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Neoliberalism Is Killing Us: Economic Stress as a Driver of Global Depression and Suicide

Isn’t it time we addressed the economic drivers behind the global spikes in depression and suicide?

It's time we addressed the economic drivers behind the global spikes in depression and suicide. (Photo: Pixabay)

In anticipation of World Health Day on April 7, the World Health Organization (WHO) published a report showing rates of depression increased 18 percent between 2005 and 2015, now estimated to afflict over 300 million people worldwide. Approximately 800,000 people commit suicide each year. According to the WHO, poverty and unemployment are leading causes.

To be sure, mental health services are in critically short supply globally. While often correlated with poverty, mental illnesses can cause misery regardless of one’s socioeconomic status.

However, as a faculty member in Global Health Studies at Northwestern University, I find it striking that the WHO highlights poverty and unemployment as leading causes of depression, yet suggests exercise, school-based prevention programs, therapy and medication to solve it. If poverty and unemployment are major causes of depression, shouldn’t our remedies address economic drivers of poverty and unemployment, rather than narrowly focusing on school programs and exercise? Is expanding mental illness solely a health issue, or is it also a foreseeable response to expanding economic stress?

This gets at a fundamental issue with how global health is conceptualized at the highest levels. We prefer quick and “doable” solutions instead of addressing complex problems. We innovate around the dilemma — more antidepressants, more mental health services, more exercise — but we fail to address the underlying structural issues. At what point will we tackle drivers of globally expanding health problems?

We actually know quite a bit about why poverty spreads but often blame poverty, unemployment and inadequate social services on government corruption and incompetence. However, while this view has some merit, it is shortsighted, particularly in low and middle-income countries. In fact, institutions in wealthy countries carry significant responsibility for weakened economies worldwide, and thus for the rise of global health crises.

For instance, the International Monetary Fund (IMF) has been instrumental in expanding our neoliberal global economic system. Neoliberalism advocates “freeing” the market from government constraints through tax cuts, deregulation, privatization, reduced government spending for social services and reduced protections for workers — key tenets of Republicans’ plans to stimulate economic growth in the United States. Resulting economic growth is supposed to ensure that benefits “trickle down,” bringing everyone increased prosperity and the freedom to purchase whatever social services they desire.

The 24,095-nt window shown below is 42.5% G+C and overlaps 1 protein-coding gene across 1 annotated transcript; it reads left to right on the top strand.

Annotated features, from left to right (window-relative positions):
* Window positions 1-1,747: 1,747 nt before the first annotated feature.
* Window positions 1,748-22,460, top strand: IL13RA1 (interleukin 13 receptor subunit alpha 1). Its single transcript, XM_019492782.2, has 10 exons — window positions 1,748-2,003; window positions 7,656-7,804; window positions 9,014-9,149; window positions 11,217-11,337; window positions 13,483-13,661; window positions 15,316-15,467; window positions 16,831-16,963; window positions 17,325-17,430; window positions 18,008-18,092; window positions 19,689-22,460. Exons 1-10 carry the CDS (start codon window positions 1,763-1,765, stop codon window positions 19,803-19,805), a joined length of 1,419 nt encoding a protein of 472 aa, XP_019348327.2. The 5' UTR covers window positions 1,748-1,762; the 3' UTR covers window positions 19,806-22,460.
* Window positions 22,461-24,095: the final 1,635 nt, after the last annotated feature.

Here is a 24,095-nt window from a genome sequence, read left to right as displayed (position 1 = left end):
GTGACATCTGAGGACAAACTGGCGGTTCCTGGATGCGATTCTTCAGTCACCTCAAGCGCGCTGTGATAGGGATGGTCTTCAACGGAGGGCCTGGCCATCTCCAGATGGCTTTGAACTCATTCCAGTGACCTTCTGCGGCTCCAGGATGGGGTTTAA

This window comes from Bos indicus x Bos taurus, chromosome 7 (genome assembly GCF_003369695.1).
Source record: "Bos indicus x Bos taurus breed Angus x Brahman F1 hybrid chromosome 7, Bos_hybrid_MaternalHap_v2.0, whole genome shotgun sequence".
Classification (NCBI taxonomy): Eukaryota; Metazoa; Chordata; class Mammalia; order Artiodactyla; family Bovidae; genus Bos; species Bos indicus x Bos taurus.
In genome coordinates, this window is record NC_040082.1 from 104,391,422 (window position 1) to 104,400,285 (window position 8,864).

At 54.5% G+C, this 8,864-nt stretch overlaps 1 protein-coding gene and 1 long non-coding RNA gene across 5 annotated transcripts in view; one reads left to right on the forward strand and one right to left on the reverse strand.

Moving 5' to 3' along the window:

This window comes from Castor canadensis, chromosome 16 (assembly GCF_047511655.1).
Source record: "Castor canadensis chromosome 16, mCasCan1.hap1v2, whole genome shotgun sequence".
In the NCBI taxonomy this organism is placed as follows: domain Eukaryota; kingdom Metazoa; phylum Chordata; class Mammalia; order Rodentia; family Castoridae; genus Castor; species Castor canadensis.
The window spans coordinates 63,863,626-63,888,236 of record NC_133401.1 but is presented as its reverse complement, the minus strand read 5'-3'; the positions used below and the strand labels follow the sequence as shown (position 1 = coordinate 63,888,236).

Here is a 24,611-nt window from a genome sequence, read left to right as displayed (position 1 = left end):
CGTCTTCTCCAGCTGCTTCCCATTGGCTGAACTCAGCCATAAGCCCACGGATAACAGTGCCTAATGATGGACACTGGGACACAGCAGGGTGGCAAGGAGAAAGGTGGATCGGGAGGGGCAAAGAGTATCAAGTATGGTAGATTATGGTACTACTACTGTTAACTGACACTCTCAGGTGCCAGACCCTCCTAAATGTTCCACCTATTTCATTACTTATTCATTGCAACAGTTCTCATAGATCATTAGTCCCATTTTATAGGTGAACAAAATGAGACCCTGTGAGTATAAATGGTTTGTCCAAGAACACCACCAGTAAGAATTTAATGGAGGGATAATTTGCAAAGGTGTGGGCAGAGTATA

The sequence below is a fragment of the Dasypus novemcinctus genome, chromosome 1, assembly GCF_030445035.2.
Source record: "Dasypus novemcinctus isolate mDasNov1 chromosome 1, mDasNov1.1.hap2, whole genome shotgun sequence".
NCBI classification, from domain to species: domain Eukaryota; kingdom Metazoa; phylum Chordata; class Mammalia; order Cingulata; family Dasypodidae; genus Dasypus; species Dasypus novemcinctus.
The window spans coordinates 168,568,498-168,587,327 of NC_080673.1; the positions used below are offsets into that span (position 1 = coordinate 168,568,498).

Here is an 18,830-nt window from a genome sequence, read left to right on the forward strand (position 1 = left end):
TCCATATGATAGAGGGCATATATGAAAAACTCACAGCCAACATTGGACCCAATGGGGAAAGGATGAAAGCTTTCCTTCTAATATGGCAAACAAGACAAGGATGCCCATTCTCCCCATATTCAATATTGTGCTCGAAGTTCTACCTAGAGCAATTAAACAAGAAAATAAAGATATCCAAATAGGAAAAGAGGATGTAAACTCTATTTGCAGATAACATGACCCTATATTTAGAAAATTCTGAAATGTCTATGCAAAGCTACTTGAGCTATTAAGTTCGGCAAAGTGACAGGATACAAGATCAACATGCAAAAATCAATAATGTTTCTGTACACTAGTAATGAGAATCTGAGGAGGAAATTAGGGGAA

Except decades of robust data prove neoliberalism is not all it’s cracked up to be, even by economic standards. The IMF itself — a major proponent of the ideology — states neoliberalism has been “oversold,” because it exacerbates inequality and unemployment. Neoliberalism has increased inequality in the United States as well. The US has worse income inequality than China, with an economically disastrous wealth gap. Due to decades of forced reforms tied to IMF and World Bank loans — often referred to as “conditionality” — poverty, inequality and unemployment have spread even more acutely in poorer countries.

If, as the IMF claims, the current global economic system increases the global wealth gap, and unemployment and poverty rates with it, it’s no surprise depression is up 18 percent worldwide. After all, one can only be so resilient when one can’t get work to feed one’s family.

Poverty and inequality, and subsequent depression, may seem like someone else’s concern, but the global spread of inequality and poverty potentially puts everyone at risk regardless of location or socioeconomic status.

For instance, the IMF has been imposing austerity conditions on countries undergoing economic crises for years as part of a neoliberal reform agenda meant to stimulate economic growth in the short term. In imposing austerity, the IMF restricted West African government spending on health systems. The result was massive human-resource shortages and weakened health systems, allowing Ebola to wreak havoc in West Africa, and threaten rich countries as well. The epidemic demonstrated that poverty is everyone’s problem, and not just for humanitarian reasons.

Beyond health crises, according to the World Bank (another major proponent of neoliberalism), employment and economic inclusion combat violent extremism. No degree of military expansion would help “win the battle against ISIS” (also known as Daesh) like economic stability would.

Perhaps it’s time to acknowledge the role of our current global economic system in exacerbating the very problems we’re trying to address, from extremism to mental health crises. Of course, there are no panaceas when it comes to mental health, but it’s time we began acknowledging some of the structural issues that fuel anxiety and depression.

Perhaps it’s time for economic innovations, instead of the tired claims around reduced government spending, tax cuts and deregulation.

Some of this innovation is already happening. Portugal made enormous economic gains on an anti-austerity agenda. Several countries, and even Silicon Valley, are experimenting with universal income, and have observed gains in prosperity and mental health. The results of these experiments may suggest new insights about ways to stimulate economic growth while avoiding crises that go along with it.

Global threats, from extremism to mental illness to humanitarian emergencies, can only be addressed if we take seriously the economic systems that foster them.

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